Can the EACC “clear” candidates? Probably not.

Can the EACC "clear" candidates? Probably not.

One thing that we at RoGGKenya do as a service to our fellow journalists is that we try to locate the rule of law for what Kenyan authorities are doing – or should do.
And now it is the action of the EACC, the main agency that fights corruption in Kenya, that is in question. Two major developments are in the news where EACC is involved.


Number 1: Clearance of Candidates

Jubilee has announced that the party is asking EACC to “clear” all candidates.

But while it is true that public officials cannot run for an office if they have been convicted of a crime (Sec. 64 of the Anti Corruption and Economic Crimes Act ), we have to stress the fact that the law speaks of “conviction” and not of investigation. Also, when EACC officers educate the public about their role, they usually stress that there is no such thing as a “clearance” of corruption charges. The EACC may only recommend to the ODPP to further prosecute a case. Therefore it is highly misleading if a person states that the EACC has “cleared” him or her. It would be only possible to say that the EACC had recommended a specific case for closure by the ODPP or decided not to investigate.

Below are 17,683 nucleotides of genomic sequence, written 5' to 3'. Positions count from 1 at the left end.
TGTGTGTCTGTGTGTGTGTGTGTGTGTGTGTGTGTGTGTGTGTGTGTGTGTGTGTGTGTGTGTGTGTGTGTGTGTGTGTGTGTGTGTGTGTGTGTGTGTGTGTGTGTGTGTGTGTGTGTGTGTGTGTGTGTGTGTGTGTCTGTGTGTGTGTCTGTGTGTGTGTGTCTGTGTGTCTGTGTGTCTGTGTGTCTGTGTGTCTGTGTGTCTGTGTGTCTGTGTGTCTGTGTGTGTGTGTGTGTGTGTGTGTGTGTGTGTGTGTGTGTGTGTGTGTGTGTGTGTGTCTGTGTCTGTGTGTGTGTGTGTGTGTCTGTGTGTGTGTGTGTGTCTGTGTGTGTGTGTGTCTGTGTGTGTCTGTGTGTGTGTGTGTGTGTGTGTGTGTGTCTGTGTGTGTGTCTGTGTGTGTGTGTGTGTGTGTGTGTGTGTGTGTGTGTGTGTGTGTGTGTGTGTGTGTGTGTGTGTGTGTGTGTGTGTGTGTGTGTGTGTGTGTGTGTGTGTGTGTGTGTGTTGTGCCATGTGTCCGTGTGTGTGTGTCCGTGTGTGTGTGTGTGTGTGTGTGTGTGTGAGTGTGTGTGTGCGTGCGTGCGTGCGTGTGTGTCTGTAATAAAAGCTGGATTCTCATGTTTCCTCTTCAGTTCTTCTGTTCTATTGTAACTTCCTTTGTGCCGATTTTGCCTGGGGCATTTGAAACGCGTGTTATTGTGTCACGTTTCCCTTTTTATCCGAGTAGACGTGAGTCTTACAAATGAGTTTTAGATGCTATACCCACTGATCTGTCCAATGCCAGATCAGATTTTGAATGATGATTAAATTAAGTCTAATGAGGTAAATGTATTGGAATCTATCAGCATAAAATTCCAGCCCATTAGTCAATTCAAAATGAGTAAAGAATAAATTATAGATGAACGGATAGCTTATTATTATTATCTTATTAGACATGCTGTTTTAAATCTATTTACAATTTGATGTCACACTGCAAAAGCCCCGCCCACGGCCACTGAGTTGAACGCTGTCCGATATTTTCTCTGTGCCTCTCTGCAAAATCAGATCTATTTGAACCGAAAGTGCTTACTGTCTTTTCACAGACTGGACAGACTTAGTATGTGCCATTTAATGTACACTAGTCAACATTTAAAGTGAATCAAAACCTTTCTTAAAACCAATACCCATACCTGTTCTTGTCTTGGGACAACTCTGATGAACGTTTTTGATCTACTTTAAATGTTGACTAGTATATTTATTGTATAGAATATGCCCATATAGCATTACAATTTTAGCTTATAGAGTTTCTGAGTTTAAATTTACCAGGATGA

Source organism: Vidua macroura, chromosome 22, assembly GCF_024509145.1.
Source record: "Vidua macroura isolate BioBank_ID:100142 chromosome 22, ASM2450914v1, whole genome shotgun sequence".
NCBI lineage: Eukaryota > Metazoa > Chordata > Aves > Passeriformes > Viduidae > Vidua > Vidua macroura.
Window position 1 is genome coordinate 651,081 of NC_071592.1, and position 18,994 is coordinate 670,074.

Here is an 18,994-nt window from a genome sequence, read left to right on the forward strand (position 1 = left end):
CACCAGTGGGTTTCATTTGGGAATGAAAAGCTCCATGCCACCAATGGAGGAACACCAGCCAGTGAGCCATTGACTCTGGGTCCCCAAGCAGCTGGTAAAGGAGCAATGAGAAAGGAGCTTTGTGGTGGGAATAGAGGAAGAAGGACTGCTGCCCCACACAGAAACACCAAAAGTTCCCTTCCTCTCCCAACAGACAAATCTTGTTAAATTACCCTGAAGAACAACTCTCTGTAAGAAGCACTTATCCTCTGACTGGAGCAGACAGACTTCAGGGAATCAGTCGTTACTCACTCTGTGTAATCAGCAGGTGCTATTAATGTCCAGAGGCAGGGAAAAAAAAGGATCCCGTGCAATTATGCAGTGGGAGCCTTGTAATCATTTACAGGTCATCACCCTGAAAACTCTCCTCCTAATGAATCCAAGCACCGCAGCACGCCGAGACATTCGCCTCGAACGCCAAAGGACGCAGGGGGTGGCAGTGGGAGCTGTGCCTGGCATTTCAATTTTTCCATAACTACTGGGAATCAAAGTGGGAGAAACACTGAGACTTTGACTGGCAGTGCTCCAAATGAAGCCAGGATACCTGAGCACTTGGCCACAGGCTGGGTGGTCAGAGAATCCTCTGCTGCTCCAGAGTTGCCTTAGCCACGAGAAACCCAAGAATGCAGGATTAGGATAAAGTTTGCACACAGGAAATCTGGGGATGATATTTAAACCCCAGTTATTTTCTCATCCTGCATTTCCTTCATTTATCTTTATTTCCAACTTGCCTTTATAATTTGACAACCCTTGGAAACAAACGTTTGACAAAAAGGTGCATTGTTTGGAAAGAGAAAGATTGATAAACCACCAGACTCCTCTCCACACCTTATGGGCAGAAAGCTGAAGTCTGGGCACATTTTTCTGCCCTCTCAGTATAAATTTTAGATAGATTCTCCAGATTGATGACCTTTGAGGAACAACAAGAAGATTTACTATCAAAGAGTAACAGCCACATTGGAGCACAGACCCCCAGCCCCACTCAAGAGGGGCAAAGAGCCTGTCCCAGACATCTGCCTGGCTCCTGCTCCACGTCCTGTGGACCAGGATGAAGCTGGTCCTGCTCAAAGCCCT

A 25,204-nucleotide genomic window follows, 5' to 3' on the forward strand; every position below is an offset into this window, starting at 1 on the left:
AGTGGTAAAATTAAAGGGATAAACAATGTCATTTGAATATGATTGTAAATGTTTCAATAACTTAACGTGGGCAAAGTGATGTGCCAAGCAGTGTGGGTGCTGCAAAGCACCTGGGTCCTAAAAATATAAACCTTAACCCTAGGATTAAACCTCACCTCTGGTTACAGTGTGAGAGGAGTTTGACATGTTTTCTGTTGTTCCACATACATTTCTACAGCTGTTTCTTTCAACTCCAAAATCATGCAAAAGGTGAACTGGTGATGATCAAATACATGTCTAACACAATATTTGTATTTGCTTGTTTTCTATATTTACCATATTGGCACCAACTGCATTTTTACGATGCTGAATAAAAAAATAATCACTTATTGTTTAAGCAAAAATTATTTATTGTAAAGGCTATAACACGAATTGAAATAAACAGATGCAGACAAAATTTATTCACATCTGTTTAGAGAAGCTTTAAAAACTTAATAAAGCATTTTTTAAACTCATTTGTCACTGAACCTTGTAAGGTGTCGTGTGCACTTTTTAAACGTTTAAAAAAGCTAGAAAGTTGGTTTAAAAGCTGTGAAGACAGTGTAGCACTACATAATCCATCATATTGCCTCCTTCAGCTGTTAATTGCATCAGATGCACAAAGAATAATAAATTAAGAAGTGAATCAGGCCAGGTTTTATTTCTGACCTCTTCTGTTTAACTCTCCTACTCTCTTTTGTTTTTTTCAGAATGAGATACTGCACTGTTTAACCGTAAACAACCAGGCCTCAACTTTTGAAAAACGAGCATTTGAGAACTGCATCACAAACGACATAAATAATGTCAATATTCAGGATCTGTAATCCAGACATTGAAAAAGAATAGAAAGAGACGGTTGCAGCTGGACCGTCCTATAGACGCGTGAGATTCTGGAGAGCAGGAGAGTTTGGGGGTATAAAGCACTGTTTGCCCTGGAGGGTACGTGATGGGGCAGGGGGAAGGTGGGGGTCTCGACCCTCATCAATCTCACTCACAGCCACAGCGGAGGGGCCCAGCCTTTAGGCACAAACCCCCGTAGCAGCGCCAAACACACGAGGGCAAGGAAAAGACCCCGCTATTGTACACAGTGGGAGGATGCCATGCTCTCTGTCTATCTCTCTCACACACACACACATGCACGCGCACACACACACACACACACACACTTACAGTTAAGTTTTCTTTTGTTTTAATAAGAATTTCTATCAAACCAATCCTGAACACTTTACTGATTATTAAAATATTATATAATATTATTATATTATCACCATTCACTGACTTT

It is also to be doubted that – even if there was a thing like “clearance” – there was enough time for investigating it before the voters cast their ballot in five months. Let alone before the parties have to nominate their candidates seven weeks from now. There are more than 4,000 posts that we will have to elect, including the Members of County Assembly. Let’s get rid of the doubt: It is logically and physically impossible to “clear” them from any criminal charges before their nomination or before the elections.

Number 2: the announced Lifestyle Audits

EACC has announced to conduct numerous “lifestyle audits” mainly with sitting governors who want to seek re-election. This means that they will be looking for unexplained wealth (See Sec. 55 of the Anti Corruption and Economic Crimes Act) to find out what the severe consequences will be if unexplained wealth is found. Of course, because unexplained wealth constitutes a corruption offence in Kenya, those officials who own it can not run for office again. (Also note our page about a missing declaration of unexplained wealth as an offence.)

But the move comes late it seems to us. How can EACC complete these lifestyle audits early enough for the elections? Is there enough EACC staff? All the officials will have good legal support and explanations for their wealth. It will take time to find out if the explanation is phony or not.